UAE peeping-Tom prompts calls for stricter laws

Man used hidden camera to take photos of women's crotches

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A lenient jail sentence in a hidden camera case caused outrage in the United Arab Emirates and triggered calls to impose stricter laws on taking pictures of "private body parts."

Dubai police arrested an Egyptian engineer in a shopping mall last month for taking pictures of women with a camera hidden in a shopping basket. The man hid the camera in an envelope in the basket, which he maneuvered under women’s skirt and took pictures of their crotches.

The culprit, who took four videos and 18 pictures, had his camera confiscated and was sentenced Tuesday to four months in jail. He will also be deported from the UAE.

Emiratis lashed out at the UAE law for being too lenient and not enforcing harsh enough penalties on violations of privacy committed electronically.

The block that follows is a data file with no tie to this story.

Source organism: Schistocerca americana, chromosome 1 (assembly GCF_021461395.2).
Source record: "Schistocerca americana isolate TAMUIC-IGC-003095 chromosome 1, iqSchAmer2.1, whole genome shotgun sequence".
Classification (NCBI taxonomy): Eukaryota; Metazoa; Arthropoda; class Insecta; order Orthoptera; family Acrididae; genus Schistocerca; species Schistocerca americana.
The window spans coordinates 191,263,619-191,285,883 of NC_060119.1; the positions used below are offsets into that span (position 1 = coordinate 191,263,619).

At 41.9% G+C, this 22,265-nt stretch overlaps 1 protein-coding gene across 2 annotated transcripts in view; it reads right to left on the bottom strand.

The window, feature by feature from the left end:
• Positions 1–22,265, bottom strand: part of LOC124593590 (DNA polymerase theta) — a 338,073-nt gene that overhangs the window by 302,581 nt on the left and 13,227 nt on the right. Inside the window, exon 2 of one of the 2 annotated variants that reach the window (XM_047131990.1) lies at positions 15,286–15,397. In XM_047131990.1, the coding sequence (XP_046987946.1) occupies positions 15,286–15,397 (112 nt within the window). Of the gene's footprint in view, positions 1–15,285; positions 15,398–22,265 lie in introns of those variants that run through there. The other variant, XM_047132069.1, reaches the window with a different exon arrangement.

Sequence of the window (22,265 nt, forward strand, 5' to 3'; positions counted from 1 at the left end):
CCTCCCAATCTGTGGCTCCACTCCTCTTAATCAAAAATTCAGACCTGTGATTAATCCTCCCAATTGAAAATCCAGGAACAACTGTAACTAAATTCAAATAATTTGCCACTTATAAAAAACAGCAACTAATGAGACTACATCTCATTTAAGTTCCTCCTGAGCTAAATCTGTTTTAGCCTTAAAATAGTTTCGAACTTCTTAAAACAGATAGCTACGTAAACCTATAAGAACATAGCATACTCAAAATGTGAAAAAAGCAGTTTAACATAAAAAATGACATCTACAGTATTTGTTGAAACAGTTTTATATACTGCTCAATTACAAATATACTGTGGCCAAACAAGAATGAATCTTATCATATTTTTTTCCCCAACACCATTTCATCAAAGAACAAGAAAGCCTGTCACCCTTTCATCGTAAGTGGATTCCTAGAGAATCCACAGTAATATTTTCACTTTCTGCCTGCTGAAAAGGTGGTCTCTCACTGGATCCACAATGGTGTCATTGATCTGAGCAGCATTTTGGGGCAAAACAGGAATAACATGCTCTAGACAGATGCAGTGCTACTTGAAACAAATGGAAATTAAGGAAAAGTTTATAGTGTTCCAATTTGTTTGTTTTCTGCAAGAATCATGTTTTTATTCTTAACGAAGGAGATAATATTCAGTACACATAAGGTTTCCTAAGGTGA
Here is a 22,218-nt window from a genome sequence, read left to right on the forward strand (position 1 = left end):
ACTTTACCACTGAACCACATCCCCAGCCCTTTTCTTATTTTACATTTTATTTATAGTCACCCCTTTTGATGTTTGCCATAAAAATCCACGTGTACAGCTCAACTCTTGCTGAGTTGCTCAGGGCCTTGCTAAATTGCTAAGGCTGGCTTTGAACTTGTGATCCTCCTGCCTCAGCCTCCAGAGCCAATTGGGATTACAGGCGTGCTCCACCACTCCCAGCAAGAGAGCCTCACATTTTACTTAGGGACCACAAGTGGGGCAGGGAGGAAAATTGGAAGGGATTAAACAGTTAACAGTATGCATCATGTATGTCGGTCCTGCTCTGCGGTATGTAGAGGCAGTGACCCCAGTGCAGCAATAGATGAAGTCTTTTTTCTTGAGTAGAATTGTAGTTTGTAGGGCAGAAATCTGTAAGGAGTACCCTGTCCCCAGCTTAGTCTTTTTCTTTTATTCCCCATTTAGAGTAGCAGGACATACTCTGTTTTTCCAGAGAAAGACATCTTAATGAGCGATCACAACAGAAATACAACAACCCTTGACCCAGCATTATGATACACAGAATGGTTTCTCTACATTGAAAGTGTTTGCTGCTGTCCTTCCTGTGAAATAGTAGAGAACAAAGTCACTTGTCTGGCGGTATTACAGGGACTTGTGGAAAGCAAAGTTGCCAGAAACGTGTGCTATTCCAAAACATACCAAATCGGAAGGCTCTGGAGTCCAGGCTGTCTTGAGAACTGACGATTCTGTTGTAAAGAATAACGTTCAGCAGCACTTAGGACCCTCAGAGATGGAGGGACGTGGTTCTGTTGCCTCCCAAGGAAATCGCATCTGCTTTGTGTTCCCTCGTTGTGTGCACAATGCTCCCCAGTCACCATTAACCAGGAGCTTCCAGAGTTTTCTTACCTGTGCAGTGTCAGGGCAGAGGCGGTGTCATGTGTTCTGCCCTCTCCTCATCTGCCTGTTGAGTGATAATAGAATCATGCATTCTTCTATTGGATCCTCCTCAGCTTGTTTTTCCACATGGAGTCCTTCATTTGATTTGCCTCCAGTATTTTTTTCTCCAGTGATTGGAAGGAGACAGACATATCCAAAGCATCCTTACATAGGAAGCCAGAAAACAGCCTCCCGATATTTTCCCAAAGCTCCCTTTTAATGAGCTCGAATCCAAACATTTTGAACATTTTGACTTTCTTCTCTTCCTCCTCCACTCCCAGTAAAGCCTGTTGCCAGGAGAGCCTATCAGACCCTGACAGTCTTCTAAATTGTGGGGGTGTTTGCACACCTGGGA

An internet campaign that emerged around the case called for a longer jail sentence -- no less than 10 years -- as well as hefty fines.

The UAE penal code does not explicitly criminalize hidden camera offences, said Adul-Hamid al-Kamiti, an Emirati lawyer and legal consultant.

"This creates loopholes that allow the offender to get away with his deed," he told AlArabiya.net. "The offender can always say he wasn't the aware the camera was taking pictures."

Kamiti added that the absence of a clear penalty for taking pictures without permission makes hidden camera cases subject to more general laws, likely resulting in verdicts that are too lenient.

In a similar case in 2008, Dubai police arrested an employee at the Ministry of Environment who put a camera the size of a metal coin in the women’s restroom and transmitted photos directly to a receiver he had.

Despite statements by the Dubai police that the pictures were damaged, the incident infuriated Emirati society and husbands threatened their wives who worked at the ministry with divorce.

After the incident, male cleaners were prohibited from entering women's bathrooms.

Kamiti called for drafting a law that criminalizes taking pictures without permission, unless the person photographed is a public figure, that violate personal privacy, and that takes into account new technologies.